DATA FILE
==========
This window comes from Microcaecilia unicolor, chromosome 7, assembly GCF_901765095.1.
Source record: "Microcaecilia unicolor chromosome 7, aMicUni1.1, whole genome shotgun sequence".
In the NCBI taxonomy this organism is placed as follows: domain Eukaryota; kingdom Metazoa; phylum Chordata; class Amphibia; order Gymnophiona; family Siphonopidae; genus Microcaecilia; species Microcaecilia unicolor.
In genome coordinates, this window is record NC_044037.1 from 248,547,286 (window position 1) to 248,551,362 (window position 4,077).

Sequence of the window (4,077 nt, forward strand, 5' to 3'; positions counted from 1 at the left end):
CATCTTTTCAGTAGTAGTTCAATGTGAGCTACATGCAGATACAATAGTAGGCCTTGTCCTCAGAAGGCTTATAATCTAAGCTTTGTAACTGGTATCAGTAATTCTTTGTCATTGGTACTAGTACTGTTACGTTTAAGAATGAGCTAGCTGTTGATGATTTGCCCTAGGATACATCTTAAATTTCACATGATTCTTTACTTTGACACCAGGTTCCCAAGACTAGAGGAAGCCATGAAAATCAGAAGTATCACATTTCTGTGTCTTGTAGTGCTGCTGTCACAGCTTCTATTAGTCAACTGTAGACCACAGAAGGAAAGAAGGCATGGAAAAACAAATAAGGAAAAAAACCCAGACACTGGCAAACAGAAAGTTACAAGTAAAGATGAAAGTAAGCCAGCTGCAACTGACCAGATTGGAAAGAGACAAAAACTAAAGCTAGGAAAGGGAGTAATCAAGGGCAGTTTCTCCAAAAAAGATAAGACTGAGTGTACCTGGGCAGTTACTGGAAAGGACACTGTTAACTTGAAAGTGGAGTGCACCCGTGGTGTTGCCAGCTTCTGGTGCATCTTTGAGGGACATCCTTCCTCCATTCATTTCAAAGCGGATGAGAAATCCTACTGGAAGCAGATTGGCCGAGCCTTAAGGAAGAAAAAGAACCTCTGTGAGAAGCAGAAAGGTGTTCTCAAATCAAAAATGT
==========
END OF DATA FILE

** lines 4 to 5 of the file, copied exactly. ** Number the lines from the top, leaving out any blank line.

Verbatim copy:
In genome coordinates, this window is record NC_044037.1 from 248,547,286 (window position 1) to 248,551,362 (window position 4,077).

Sequence of the window (4,077 nt, forward strand, 5' to 3'; positions counted from 1 at the left end):